As head of powerful French broadcaster TF1, Patrick Le Lay has never had many fans among France’s high-minded cultural community.
But the blunt-speaking businessman has surely won more enemies lately with his recent comments on the role of commercial TV.
“Basically TF1’s vocation is to help a company like Coca-Cola sell its products,” Le Lay opines in “Business Leaders and Change,” a recently published book of interviews with Gallic captains of industry.
“For a TV commercial’s message to get through, the viewer’s brain must be receptive. Our programs are there to make it receptive, that is to say to divert and relax viewers between two commercials. What we are selling to Coca-Cola is human brain time.”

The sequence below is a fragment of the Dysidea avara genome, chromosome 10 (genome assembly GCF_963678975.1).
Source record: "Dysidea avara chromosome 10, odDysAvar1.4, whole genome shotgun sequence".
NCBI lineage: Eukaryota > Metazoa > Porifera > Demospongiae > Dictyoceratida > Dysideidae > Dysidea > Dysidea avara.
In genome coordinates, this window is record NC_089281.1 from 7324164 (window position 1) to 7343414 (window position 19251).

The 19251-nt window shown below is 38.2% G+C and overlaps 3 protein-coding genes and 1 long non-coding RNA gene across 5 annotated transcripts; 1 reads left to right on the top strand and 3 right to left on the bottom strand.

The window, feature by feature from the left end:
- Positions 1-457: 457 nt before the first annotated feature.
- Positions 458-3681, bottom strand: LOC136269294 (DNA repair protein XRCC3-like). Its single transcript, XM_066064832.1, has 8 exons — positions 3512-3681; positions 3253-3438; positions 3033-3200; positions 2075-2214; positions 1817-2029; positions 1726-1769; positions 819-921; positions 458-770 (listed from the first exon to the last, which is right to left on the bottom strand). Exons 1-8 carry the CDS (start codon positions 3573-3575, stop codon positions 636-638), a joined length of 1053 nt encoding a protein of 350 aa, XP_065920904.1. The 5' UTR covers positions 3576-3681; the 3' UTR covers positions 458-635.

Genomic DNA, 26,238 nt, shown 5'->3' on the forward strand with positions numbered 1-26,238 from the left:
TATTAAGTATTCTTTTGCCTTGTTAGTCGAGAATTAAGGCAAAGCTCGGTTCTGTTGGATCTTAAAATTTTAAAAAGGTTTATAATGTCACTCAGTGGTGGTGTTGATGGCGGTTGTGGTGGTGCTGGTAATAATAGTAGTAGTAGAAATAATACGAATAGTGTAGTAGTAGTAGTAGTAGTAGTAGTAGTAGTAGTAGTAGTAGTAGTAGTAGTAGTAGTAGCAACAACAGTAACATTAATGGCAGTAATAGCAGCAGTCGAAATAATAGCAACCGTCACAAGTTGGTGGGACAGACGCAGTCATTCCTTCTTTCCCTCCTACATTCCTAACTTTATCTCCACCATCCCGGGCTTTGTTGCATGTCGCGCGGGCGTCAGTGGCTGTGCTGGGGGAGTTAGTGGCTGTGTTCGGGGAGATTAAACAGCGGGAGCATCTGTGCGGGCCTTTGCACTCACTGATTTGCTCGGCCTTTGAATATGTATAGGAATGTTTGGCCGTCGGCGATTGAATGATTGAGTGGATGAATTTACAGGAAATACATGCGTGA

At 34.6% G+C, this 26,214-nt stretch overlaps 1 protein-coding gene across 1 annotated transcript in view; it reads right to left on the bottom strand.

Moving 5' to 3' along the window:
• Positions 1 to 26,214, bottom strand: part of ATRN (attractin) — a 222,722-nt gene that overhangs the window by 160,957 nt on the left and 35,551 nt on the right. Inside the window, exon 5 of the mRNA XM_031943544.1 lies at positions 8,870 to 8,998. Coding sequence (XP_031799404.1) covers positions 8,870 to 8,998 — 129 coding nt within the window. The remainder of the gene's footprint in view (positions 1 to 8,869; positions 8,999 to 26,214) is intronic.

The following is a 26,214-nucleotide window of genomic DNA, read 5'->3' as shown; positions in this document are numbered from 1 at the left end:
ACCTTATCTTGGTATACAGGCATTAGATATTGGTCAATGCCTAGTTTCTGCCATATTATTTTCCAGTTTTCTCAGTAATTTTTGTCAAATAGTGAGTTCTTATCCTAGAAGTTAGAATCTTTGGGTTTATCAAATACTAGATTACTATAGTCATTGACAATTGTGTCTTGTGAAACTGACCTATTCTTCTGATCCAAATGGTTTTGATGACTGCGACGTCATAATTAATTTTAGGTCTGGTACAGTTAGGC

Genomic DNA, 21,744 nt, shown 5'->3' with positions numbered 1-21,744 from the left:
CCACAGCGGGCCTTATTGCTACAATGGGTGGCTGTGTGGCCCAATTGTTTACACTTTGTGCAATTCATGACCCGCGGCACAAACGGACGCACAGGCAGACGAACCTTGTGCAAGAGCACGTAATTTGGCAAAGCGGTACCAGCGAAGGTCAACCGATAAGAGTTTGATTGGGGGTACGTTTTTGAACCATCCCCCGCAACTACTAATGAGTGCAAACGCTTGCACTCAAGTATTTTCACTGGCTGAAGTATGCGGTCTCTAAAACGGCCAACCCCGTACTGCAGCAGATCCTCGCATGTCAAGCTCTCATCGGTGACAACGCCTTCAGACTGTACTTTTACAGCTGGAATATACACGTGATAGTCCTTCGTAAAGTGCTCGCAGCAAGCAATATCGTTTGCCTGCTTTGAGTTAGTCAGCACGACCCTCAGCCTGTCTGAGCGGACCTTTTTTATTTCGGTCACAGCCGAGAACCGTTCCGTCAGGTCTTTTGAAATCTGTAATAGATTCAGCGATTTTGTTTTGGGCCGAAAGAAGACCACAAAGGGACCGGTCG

Perhaps it is a measure of the TF1 Group’s clout in France that media reaction to Le Lay’s comments has been fairly low-key. But the satirical weekly Le Canard Enchaine did reprint the TV topper’s remarks on its front page July 14, concluding: “Now it’s official: TF1 has recognized that TV viewers have brains.”